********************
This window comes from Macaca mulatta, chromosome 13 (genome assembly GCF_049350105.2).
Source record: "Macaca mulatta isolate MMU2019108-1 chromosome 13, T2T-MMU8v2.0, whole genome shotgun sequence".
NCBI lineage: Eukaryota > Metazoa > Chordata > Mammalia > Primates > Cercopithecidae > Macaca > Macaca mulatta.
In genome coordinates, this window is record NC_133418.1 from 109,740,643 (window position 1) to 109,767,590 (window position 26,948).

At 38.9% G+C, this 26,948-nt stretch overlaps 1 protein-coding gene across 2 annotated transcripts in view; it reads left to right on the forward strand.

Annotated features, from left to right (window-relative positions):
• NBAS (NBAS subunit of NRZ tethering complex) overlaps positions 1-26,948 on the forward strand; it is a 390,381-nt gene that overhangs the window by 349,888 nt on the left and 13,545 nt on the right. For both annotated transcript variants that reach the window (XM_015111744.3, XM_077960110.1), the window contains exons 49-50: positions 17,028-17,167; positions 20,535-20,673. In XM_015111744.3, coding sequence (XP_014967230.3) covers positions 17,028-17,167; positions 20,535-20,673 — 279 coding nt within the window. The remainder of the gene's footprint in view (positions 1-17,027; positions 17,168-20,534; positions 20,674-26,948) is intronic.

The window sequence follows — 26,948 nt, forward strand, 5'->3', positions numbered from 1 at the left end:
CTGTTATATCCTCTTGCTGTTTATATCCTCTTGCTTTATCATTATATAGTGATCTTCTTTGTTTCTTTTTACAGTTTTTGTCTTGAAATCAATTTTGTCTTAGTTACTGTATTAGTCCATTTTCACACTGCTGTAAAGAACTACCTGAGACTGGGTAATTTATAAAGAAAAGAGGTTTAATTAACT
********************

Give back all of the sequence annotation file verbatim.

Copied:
This window comes from Macaca mulatta, chromosome 13 (genome assembly GCF_049350105.2).
Source record: "Macaca mulatta isolate MMU2019108-1 chromosome 13, T2T-MMU8v2.0, whole genome shotgun sequence".
NCBI lineage: Eukaryota > Metazoa > Chordata > Mammalia > Primates > Cercopithecidae > Macaca > Macaca mulatta.
In genome coordinates, this window is record NC_133418.1 from 109,740,643 (window position 1) to 109,767,590 (window position 26,948).

At 38.9% G+C, this 26,948-nt stretch overlaps 1 protein-coding gene across 2 annotated transcripts in view; it reads left to right on the forward strand.

Annotated features, from left to right (window-relative positions):
• NBAS (NBAS subunit of NRZ tethering complex) overlaps positions 1-26,948 on the forward strand; it is a 390,381-nt gene that overhangs the window by 349,888 nt on the left and 13,545 nt on the right. For both annotated transcript variants that reach the window (XM_015111744.3, XM_077960110.1), the window contains exons 49-50: positions 17,028-17,167; positions 20,535-20,673. In XM_015111744.3, coding sequence (XP_014967230.3) covers positions 17,028-17,167; positions 20,535-20,673 — 279 coding nt within the window. The remainder of the gene's footprint in view (positions 1-17,027; positions 17,168-20,534; positions 20,674-26,948) is intronic.

The window sequence follows — 26,948 nt, forward strand, 5'->3', positions numbered from 1 at the left end:
CTGTTATATCCTCTTGCTGTTTATATCCTCTTGCTTTATCATTATATAGTGATCTTCTTTGTTTCTTTTTACAGTTTTTGTCTTGAAATCAATTTTGTCTTAGTTACTGTATTAGTCCATTTTCACACTGCTGTAAAGAACTACCTGAGACTGGGTAATTTATAAAGAAAAGAGGTTTAATTAACT